This blog written on traditional and unceded Miami and Haudenosauneega terrority, where I am grateful to live and work.

12 Bakes of ’18: July

July baking is always ruled by the Ohio State Fair! This year I entered three classes and won 1st in the Gingerbread! I am so excited and I’ve already spent my $50 King Arthur Flour gift card fifteen ways to Sunday (not that it won’t be here until September…ha!). I’ll share the recipe once I can link to it in the Dispatch (!).


What I Read: July ’18

Signs Proceeding the End of the World by Yuri Herrera: I was transported by the short novel that “explores the crossings and translations people make in their minds and language as they move from one country to another, especially when there’s no going back. Traversing this lonely territory is Makina, a young woman who knows only too well how to survive in a violent, macho world. Leaving behind her life in Mexico to search for her brother, she is smuggled into the USA,” (via). There is a magical realism quality to this story and it feels like a Greek epic. Please go read this book.

The Sioux Chef by Sean Sherman: This cookbook was a gift from my father in law – who knows how much I love cookbooks and love eating local foods! I really enjoyed the stories and notes surrounding the recipes. But with all cookbooks – it’s the food that counts. And this food is yummy while helping remind us to eat more local meats, vegetables and fruits. Hopefully, we can get our act together and I can photograph a few recipes (and maybe we’ll pop wild rice at Christmas!).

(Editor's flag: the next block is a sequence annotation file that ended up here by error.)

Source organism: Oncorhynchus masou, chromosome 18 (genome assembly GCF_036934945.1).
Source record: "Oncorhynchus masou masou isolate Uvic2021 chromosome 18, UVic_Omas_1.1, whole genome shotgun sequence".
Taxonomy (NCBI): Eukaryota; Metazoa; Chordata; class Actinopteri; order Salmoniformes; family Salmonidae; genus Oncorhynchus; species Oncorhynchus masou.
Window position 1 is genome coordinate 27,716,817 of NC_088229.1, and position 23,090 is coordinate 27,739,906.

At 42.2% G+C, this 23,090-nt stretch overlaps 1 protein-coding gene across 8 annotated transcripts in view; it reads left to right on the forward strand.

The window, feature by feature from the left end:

The Moonstone by Wilkie Collins: “(T)his 1868 mystery draws readers into a compelling tale with twists and turns ranging from sleepwalking to experimentation with opium. The suspense and drama is heightened as the narrative passes from one colorful character to the next.” (via) This was some how on my recommended list (I think because Sergeant Cuff is a precursor to Sherlock Holmes but I found this old style novel too long and quite the slog to finish.

What I Read: June ’18

The Inheritance of Loss by Kiran Desai: “Kiran Desai’s brilliant novel, published to huge acclaim, is a story of joy and despair. Her characters face numerous choices that majestically illuminate the consequences of colonialism as it collides with the modern world.” (via) I really struggled to fall into this story, told from split perspectives. I did find that mirrored the division between families in this tale but it isn’t one I’d run to recommend.

Falling Leaves by Adeline Yen Mah: “A compelling, painful, and ultimately triumphant story of a girl’s journey into adulthood, Adeline’s story is a testament to the most basic of human needs: acceptance, love, and understanding. With a powerful voice that speaks of the harsh realities of growing up female in a family and society that kept girls in emotional chains, Falling Leaves is a work of heartfelt intimacy and a rare authentic portrait of twentieth-century China.” (via) I read this memoir for book club and I really enjoyed the story of a woman coming into her own, although there some parts I struggled with (from the narrative rather than the storytelling).